by Crystal Hurd
In the wee hours of September 23, I traveled five hours through the idyllic Kentucky countryside to Asbury University to hear Douglas Gresham, step-son of C.S. Lewis. Gresham had three speaking engagements at Asbury that day: “chapel” (the audience comprised mainly of students), a question and answer session in the media department discussing aspects of the first three Narnia films, and the final talk open to the general public about growing up with C.S. Lewis.
The first talk perhaps gave me the best first impression of Gresham. He was introduced by an Asbury student who had been writing to Gresham since she was fourteen. Nearly every day for the past five years, the student corresponded with Gresham and now considered him a dear friend and mentor (following in the footsteps of his step-father, Gresham answers every email he receives). Humbly, Gresham approached the podium in a white turtleneck, khaki vest, and brown riding boots and began to unravel the events which influenced his conversion to Christianity. He recalled the loss of his mother to cancer, of his father’s suicide, and of the equally painful loss of his step-father. These emotional tempests did much to tarnish his faith. However, the lessons Gresham learned while living at the Kilns with Lewis surely made an impression on him. He began to understand the importance of service as part of the body of Christ. “Faith, hope, and charity”, he stated, “and the greatest of these is charity”. Choosing the translation of “charity” over the popular preference “love” is, I believe, intentional. Charity is a state of “giving”, contributing tirelessly and generously even if it becomes inconvenient. Once Gresham made the leap, once “the armor was off” as Lewis so poignantly states in Surprised by Joy, he came to realize that there was nothing glamorous in Christianity; the glory belonged solely to God. As he spoke, I detected glimpses of his mother, the wisdom and whimsical wordplay of Joy Lewis: “A man who worships himself has a fool for a deity”. Later, Gresham remarked that Lewis taught him that life was not about “understanding more” but “misunderstanding less”. His jovial nature and gentle spirit were immediately evident when he spoke. As Lewis’s step-son, he could easily have developed into a pretentious, flamboyant personality, but true to Lewis’s example, Gresham was effortlessly humble and gracious. I was most touched at Gresham’s now unwavering devotion to Christ and his persistence to serve humanity. Gresham and his wife ran a successful ministry for nearly 30 years in Ireland.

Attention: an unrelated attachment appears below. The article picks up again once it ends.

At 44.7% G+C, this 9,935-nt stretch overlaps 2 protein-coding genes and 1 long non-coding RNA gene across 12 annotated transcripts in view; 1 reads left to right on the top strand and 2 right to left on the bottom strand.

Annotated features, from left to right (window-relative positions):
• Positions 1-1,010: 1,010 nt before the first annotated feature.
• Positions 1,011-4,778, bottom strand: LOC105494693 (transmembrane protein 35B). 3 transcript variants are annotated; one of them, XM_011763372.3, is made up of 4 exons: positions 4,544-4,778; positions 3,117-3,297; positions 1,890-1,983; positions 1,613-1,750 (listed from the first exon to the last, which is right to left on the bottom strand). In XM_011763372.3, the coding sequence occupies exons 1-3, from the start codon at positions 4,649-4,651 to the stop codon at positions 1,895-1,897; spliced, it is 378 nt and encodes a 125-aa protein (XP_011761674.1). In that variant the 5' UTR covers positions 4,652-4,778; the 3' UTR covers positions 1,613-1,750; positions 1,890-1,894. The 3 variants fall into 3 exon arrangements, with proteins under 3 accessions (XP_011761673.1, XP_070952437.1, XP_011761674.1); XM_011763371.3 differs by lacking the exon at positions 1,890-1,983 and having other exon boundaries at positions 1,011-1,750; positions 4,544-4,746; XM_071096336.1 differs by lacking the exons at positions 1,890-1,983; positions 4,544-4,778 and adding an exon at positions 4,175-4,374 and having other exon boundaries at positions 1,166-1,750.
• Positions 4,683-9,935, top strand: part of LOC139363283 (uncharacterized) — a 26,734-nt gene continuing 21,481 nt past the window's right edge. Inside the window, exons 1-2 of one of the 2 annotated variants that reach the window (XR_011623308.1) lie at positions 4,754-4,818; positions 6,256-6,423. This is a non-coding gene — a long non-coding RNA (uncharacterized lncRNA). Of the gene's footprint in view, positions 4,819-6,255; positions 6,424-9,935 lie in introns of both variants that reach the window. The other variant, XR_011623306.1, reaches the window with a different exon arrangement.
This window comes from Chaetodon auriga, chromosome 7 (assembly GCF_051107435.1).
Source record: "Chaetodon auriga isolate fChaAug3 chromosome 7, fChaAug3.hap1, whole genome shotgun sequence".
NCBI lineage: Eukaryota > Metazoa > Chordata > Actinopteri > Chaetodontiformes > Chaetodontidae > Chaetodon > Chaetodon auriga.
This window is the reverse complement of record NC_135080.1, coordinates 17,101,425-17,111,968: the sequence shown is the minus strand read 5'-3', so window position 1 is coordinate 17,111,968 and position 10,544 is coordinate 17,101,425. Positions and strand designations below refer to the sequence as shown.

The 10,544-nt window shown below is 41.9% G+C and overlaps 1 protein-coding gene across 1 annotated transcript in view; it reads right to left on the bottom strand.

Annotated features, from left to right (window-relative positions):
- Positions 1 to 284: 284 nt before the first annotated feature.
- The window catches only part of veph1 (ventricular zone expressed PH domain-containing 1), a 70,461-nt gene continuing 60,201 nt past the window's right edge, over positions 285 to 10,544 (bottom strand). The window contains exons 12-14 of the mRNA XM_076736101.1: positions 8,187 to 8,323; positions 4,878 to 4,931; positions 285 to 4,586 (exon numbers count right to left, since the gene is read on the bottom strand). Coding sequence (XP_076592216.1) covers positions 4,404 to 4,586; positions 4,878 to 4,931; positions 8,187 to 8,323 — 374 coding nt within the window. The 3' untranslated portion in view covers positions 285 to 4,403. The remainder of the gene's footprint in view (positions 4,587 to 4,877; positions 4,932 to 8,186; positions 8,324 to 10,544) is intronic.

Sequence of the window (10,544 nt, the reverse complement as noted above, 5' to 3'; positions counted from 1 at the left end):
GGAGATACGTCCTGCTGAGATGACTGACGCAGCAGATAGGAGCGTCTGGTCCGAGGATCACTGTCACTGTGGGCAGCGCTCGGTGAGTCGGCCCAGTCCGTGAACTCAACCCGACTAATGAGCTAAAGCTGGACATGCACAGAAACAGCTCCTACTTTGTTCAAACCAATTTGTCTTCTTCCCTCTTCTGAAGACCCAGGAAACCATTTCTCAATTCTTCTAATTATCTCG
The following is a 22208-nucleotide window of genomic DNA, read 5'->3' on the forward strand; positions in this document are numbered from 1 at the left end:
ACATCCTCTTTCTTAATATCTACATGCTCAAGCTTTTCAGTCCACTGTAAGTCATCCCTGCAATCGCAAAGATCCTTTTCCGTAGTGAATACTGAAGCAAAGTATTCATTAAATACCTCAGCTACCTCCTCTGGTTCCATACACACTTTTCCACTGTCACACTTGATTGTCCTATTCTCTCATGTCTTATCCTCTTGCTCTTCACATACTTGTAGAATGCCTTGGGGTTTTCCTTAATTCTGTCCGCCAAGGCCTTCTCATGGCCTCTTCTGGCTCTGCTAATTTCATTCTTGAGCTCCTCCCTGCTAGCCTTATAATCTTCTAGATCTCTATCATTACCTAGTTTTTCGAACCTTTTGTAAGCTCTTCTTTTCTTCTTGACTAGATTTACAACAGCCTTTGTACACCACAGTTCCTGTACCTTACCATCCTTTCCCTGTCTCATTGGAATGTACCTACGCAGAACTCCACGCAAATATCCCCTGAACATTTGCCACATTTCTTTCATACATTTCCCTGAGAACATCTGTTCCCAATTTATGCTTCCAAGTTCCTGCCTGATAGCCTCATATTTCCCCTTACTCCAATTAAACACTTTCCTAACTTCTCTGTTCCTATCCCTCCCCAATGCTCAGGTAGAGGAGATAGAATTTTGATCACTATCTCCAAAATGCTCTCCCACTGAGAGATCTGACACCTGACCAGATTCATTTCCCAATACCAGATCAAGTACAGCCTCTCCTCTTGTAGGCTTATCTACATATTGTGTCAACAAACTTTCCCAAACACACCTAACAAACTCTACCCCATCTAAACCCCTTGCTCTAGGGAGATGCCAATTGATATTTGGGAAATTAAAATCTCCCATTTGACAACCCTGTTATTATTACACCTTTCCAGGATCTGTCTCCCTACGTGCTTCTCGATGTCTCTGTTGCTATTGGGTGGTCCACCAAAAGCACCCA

C.S. Lewis display in Kinlaw Library featuring unpublished Lewis correspondence
The second session took place in a small “theater” located in the media building. Seats filled quickly, as did the floor space. To a full house, Gresham discussed aspects of producing the Narnia films. Students asked a range of questions from, “Do you think Lewis would like the films?” to “What is the deal with that kiss at the end of Prince Caspian?”(Just for the record, Gresham declined this alteration and the director ignored Gresham’s protestations). Gresham fielded each question with kindness and occasionally with humor. Gresham recalls being on set and rumors swirling that he was having passionate affairs with the female actresses. Gresham chuckled, “I didn’t have the time…or the inclination!”